In a city beset by bitter political divisions, even the best of intentions can spark a conflagration. Such is the case in Mission Viejo, where a planned "day of unity" commemorating Sept. 11 has resulted in anything but.
The rhetoric and conspiracy theories started spreading soon after residents began receiving fliers in the mail announcing the interfaith "day of unity and prayer," including a candlelight vigil, to be held Monday at a local Islamic mosque.
The problem is that not every City Council member's name was listed on the announcement as supporting the event.
"It's incomprehensible," Councilwoman Gail Reavis said. "It's unity day, come on--wouldn't you want to show people that you are a unified City Council?"
Reavis is one of the two council members whose names didn't appear under the portion of the flier indicating that the event was to be "presented by" the city of Mission Viejo and listing the names of Mayor Susan Withrow, Mayor Pro-Tem Sherri M. Butterfield and former Mayor William S. Craycraft. They make up the council's voting majority on most issues.
Also absent was the name of Councilman John Paul Ledesma, who usually joins Reavis in opposing the majority bloc. Ledesma, in fact, is running for reelection--along with Withrow and Butterfield--on Nov. 5. He could not be reached for comment.
"I never got an invitation," Reavis said. "We have a bitterly divided City Council with 64 days before the election. We also have a very large Muslim community here with a mosque whose members got fliers saying that this event is sponsored by the city but listing only three council members.
"The implication is that we don't support the mosque or the Muslim community," she said.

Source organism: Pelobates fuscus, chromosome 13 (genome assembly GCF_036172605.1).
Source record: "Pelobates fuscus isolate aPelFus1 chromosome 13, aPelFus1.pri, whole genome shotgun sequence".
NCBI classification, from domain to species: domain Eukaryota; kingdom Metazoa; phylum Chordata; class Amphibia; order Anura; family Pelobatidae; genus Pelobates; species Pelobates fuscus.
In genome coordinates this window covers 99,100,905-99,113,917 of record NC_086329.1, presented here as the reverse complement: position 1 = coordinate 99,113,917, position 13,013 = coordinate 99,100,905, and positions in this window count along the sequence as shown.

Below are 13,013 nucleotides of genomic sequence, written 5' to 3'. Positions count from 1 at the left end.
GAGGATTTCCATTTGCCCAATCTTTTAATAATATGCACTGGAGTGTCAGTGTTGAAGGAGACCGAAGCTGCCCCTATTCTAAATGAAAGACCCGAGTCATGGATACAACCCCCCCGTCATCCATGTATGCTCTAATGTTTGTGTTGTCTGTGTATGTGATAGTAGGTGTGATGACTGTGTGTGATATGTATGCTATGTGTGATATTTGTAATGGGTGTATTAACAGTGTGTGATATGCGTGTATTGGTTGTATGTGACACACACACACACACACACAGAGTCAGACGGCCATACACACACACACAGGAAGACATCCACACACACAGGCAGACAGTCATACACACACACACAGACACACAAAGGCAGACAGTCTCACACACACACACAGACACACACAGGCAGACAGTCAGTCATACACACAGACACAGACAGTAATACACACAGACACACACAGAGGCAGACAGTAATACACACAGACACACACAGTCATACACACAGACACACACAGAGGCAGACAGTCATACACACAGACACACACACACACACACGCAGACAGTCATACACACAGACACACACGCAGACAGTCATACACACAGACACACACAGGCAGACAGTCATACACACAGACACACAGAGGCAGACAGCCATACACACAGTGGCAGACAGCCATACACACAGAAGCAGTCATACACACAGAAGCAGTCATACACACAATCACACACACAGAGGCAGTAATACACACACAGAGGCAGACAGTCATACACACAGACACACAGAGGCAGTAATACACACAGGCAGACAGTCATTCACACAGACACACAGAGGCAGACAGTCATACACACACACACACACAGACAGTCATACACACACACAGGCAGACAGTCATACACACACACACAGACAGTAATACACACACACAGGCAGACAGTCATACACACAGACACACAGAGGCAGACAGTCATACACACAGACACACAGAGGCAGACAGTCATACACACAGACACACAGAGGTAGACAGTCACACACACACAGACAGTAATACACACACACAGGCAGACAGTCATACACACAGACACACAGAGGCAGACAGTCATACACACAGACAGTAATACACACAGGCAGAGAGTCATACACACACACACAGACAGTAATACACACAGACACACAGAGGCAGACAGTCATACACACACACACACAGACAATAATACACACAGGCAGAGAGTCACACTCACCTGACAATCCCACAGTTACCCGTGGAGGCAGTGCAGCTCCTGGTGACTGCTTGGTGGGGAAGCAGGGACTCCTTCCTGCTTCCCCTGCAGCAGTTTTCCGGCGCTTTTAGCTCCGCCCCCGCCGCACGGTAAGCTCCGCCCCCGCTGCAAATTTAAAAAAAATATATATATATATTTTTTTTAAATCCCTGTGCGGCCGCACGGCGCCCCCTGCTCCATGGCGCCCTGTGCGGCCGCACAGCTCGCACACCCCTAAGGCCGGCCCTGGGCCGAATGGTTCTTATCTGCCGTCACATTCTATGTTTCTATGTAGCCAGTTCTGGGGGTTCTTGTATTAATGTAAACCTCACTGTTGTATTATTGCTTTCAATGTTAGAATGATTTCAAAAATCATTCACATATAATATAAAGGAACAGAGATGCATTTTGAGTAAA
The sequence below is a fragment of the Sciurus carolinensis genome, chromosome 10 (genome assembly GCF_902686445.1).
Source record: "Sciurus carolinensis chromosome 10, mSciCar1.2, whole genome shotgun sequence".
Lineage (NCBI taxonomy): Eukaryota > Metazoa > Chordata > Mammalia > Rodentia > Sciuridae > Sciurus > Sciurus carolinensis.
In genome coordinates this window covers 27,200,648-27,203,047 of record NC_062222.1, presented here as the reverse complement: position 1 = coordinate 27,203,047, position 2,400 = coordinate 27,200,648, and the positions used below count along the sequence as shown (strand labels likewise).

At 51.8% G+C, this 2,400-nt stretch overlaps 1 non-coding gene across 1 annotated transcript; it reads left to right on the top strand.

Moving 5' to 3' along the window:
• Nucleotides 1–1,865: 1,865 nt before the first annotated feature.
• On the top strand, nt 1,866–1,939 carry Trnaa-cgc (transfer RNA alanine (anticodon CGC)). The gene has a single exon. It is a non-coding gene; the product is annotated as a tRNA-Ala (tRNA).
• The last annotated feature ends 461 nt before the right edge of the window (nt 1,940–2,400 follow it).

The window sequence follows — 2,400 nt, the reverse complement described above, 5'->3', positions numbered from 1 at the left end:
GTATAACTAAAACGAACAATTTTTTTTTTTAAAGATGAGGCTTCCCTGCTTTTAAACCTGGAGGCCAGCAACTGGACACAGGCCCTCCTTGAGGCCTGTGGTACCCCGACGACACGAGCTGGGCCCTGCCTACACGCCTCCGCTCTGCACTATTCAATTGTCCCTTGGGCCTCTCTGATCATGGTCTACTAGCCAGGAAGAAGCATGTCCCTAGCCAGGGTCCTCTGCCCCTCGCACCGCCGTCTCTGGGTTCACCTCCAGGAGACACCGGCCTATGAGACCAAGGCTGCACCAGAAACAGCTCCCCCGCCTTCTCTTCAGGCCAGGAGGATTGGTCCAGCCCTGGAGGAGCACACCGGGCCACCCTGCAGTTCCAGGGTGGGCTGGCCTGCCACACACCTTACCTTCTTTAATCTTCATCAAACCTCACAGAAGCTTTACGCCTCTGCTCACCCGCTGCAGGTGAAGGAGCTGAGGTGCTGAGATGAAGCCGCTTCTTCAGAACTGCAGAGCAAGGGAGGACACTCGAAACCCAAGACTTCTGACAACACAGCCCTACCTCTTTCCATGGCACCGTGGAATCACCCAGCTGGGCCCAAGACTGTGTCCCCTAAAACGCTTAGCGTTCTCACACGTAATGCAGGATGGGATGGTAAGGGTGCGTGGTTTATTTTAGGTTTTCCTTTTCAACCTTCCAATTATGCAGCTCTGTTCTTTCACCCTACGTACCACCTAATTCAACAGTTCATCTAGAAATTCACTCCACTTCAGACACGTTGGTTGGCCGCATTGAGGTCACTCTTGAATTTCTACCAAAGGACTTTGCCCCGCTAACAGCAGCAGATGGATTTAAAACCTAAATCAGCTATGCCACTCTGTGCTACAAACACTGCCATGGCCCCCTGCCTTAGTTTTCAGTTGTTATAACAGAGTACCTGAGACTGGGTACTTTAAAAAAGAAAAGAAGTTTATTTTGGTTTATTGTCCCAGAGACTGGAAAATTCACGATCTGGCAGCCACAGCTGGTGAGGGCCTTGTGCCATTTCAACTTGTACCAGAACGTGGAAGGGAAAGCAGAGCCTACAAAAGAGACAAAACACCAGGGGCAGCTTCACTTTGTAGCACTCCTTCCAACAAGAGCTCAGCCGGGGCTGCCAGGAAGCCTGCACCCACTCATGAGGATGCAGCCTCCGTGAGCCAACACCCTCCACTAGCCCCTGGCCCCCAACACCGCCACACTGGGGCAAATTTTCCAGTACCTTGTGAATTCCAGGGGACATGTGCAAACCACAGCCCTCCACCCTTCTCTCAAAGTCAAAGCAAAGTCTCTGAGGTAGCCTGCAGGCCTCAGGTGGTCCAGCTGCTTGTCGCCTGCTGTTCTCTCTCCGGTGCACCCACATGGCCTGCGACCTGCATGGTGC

She doesn't blame the mosque, Reavis said, but the council majority, which "operates on a need-to-know basis--they don't like telling us things. We were just never told."
Withrow denies withholding information on the vigil.
"All I know is that I got an e-mail inviting me to attend," she said, "and I agreed. I've been invited to lots of these events. I have no idea who else was or wasn't invited and I have no control over that."
She said that the city isn't sponsoring the event, despite what the flier says.
"That's wrong," Withrow said. "My guess is that it was just an innocent mistake. They probably think that because city officials are attending they can say it's a city function."
But Mohannad Malas, a spokesman for the Orange County Islamic Foundation--which sent out the invitations and fliers and runs the Mission Viejo Masjid where the vigil is to be held--said no mistake was made.
The event was described as "presented by" the city, he said, because it will open with a welcome from Withrow. She and Butterfield were invited, he said, as the city's mayor and mayor pro-tem. And Craycraft's name was added to the list, Malas said, because he was the city's mayor on Sept. 11, 2001.
"Many of our people were under extreme pressure at that time," Malas said, "and we worked with him during a very tough period. We have invited representatives from several other cities as well, but only the mayors and mayors pro-tem."
On Tuesday, though, Malas and his foundation colleagues were working to mend fences.
"This is a day of showing unity and remembrance for the victims of Sept. 11," he said. "We're not excluding anybody."
To drive that point home, he said, mosque representatives attended Tuesday night's Mission Viejo City Council meeting and handed the two overlooked council members written invitations to next week's commemoration.
"We're trying to do what we can to appease," Malas said. "We want to create a day of unity, not a day of bad feelings."